Ok so, how do you make all the CNCF projects interoperate? For solving real-life problems you will need to pick and choose your weapons from a massive landscape. But if these tools don’t work or understand each other you will need to spend your business time in making sure they play nice with each other. That’s exactly where the Continuous Delivery Foundation SIG(Special Interest Group) Events comes into play. The SIG Events from the CD Foundation is focused on creating a vocabulary of CloudEvents related to software delivery, this includes dealing with source code all the way to running the services and maintaining them. For this reason, this week I’ve created an issue into the SIG to integrate Knative and find the right events that Knative Serving can emit and consume to interoperate with other tools. The issue covers basic use cases to prove that producing and consuming these events can help with real-life integrations, and why relying on events can help both producers and consumers of these events to have thinner and more decoupled clients.
ishankhare07 we have the first incarnation of a controller which listen and emit CloudEvents based on Knative Serving resources. We will be iterating this code (that you can find here: https://github.com/salaboy/knative-serving-events-controller/commits/serving-controller) until we have enough to create a proposal to the Knative Sandbox organization in Github.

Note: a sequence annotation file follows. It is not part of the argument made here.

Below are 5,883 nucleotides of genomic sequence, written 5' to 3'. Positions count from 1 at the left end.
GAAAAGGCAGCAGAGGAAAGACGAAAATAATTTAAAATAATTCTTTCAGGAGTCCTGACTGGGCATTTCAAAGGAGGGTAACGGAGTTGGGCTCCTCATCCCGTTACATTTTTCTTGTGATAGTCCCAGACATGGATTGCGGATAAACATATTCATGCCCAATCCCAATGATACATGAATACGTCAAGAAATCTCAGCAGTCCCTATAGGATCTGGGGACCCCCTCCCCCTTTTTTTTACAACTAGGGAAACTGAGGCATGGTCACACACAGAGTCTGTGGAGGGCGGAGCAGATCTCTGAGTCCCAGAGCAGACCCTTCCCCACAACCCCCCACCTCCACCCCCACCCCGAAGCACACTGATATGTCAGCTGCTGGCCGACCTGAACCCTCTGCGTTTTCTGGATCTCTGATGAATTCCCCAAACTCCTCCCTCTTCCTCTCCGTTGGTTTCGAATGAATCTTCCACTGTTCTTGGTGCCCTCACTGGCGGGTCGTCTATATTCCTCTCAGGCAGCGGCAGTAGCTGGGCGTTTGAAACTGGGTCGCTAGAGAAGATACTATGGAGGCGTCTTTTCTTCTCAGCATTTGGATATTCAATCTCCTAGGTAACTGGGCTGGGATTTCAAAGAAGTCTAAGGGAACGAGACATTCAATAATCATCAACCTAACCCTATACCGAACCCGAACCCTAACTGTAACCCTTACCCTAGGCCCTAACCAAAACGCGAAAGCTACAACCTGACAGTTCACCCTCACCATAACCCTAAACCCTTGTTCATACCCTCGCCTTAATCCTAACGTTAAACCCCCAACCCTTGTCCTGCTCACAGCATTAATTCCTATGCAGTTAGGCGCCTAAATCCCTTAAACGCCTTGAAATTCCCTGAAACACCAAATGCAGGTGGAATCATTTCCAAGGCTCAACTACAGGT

I really hope to see the vocabulary created by the SIG-Events grows in 2022, if you are interested in this project please feel free to reach out to me or join the CD Foundation Slack organization.
CloudEvents Reminder PoC
This is a much hipster project, as I found myself writing about Event-Driven architectures for my CD for Kubernetes Book and I needed a simple service to emit CloudEvents based on a Cron Schedule. And if you know me, and you know Knative there is already something pretty similar called Ping Source. This project, which is included with Knative Eventing allows you to create a Kubernetes resource that looks like this: